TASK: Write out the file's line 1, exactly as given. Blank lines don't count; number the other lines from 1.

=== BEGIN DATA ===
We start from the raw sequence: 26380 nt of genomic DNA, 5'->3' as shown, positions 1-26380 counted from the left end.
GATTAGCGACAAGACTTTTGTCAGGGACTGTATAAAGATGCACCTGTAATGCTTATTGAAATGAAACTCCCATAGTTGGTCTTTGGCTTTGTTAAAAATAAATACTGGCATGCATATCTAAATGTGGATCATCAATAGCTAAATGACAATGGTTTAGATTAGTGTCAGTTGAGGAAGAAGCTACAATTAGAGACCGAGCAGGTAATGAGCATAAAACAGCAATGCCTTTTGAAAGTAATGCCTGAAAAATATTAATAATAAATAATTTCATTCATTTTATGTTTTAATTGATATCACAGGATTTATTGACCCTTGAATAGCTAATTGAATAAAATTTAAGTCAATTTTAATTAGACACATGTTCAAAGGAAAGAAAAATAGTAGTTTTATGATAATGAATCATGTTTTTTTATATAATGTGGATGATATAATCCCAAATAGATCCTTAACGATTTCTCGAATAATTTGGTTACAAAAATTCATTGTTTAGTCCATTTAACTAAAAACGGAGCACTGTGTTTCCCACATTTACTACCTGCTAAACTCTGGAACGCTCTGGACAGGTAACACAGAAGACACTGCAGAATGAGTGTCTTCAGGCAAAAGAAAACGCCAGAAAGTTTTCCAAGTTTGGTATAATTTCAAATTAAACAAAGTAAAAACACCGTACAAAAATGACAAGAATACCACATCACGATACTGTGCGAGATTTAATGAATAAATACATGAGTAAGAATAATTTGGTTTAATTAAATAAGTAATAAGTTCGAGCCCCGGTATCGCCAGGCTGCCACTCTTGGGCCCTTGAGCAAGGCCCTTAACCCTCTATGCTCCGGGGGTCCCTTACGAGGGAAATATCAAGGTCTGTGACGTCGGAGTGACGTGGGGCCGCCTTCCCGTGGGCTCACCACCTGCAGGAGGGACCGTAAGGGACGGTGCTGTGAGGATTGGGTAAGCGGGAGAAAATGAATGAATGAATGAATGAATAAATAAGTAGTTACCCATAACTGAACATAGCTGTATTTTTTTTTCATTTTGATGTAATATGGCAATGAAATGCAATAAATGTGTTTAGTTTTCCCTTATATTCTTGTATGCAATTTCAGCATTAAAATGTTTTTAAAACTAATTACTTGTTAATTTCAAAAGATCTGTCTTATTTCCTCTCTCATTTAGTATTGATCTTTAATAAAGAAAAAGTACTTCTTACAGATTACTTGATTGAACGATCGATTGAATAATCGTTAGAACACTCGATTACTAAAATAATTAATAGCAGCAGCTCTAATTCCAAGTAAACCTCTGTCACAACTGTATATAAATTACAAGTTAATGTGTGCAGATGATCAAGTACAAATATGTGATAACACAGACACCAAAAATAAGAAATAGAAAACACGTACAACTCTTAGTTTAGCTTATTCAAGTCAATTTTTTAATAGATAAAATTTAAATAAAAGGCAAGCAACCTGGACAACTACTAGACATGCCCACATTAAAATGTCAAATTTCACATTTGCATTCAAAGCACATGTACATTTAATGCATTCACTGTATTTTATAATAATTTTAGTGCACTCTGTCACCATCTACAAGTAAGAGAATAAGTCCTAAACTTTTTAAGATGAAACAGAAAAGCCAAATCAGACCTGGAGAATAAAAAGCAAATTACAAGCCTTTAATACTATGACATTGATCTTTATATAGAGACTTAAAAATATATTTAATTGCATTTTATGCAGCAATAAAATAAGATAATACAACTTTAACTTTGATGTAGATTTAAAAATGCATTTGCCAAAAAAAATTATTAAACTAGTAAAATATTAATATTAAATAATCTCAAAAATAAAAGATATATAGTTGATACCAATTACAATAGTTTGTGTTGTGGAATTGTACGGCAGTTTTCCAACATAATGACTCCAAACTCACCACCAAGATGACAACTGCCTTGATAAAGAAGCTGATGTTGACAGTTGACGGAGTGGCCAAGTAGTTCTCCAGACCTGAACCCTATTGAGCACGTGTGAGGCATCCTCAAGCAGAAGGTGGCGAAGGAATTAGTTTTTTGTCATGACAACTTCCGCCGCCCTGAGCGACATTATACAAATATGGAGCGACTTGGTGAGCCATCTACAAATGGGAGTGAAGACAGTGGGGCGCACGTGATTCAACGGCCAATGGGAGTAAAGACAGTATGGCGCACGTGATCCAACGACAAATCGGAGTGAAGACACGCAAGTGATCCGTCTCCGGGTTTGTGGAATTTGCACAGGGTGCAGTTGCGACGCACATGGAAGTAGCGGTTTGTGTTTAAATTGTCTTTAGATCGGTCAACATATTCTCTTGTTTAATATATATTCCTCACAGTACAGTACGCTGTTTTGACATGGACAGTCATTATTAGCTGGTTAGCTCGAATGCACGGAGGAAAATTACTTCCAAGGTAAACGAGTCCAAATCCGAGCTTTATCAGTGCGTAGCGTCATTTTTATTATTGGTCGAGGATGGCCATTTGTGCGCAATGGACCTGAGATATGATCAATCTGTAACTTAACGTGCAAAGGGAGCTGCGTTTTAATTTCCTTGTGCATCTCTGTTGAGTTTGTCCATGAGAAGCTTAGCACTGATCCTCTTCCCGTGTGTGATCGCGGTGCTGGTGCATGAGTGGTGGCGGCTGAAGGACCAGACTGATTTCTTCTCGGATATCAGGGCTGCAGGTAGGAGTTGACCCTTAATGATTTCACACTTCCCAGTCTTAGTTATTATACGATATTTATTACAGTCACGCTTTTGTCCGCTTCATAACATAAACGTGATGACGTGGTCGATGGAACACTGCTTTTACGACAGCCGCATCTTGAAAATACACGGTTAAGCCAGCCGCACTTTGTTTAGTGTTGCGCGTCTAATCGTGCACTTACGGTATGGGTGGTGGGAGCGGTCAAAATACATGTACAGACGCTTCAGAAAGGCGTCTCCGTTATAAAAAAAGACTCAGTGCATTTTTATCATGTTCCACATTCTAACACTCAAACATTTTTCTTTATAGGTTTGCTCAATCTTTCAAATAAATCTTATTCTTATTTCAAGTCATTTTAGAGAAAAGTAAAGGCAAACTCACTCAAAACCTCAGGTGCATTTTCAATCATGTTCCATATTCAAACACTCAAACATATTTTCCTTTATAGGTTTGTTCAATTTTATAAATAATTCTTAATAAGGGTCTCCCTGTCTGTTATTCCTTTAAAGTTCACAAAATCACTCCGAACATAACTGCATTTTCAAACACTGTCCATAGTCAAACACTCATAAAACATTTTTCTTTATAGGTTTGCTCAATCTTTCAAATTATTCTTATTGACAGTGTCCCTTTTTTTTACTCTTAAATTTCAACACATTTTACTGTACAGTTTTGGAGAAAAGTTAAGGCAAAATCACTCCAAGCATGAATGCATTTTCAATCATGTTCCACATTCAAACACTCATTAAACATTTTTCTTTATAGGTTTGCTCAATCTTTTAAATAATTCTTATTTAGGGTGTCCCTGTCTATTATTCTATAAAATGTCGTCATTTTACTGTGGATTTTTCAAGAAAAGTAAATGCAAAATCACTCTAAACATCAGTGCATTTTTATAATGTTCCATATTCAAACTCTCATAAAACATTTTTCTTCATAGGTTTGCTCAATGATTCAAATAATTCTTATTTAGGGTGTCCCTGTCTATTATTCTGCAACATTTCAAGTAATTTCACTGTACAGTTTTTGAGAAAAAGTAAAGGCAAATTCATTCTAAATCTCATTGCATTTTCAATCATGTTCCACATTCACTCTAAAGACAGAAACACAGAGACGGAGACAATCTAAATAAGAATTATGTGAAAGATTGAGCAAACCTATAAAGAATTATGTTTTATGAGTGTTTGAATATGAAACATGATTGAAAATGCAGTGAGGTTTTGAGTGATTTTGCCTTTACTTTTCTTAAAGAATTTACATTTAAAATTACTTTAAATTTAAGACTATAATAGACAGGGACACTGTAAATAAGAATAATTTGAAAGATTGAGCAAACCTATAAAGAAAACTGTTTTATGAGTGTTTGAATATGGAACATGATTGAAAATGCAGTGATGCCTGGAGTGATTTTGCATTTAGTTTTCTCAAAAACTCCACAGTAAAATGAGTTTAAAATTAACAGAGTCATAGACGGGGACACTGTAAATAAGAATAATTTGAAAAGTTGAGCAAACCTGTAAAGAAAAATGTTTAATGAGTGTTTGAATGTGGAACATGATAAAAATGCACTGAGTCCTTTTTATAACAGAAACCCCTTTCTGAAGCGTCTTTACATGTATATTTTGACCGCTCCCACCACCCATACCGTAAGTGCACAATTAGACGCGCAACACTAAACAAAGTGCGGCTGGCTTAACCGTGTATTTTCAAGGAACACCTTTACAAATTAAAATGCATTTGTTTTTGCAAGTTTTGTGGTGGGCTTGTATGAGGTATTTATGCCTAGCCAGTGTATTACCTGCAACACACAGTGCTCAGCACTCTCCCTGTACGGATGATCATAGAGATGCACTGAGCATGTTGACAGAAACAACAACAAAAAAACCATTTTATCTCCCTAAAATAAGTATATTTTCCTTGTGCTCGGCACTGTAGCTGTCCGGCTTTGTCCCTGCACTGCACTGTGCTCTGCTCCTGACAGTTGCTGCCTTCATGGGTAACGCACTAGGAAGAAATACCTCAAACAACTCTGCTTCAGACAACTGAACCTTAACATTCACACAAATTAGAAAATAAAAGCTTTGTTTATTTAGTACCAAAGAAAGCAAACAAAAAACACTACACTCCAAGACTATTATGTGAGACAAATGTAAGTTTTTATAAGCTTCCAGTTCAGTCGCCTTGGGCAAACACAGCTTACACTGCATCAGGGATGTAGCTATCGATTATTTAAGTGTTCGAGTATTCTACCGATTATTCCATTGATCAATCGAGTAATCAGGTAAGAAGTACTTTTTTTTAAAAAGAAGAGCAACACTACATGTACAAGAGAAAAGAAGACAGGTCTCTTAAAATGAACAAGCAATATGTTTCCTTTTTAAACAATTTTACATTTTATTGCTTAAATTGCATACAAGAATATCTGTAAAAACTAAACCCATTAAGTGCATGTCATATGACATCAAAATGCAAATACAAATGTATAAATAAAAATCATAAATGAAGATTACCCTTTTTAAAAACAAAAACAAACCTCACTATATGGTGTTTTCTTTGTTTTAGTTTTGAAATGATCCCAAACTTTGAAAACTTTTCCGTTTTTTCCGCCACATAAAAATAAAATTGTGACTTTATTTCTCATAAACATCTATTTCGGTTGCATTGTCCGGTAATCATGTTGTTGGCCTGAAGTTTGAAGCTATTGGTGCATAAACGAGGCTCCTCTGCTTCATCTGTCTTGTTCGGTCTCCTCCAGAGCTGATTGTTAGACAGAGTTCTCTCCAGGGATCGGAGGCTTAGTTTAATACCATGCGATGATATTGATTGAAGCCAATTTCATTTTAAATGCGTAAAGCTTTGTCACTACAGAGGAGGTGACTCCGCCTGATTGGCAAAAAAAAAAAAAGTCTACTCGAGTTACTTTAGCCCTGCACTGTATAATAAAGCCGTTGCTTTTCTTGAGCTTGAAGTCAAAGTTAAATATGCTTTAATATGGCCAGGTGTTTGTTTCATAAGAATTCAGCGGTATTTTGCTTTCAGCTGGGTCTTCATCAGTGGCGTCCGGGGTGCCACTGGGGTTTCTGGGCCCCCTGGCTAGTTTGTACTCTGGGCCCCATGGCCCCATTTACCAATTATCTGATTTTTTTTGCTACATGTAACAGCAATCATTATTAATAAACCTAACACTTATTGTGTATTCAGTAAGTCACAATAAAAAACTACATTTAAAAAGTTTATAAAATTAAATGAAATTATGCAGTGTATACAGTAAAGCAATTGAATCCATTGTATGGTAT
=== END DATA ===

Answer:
We start from the raw sequence: 26380 nt of genomic DNA, 5'->3' as shown, positions 1-26380 counted from the left end.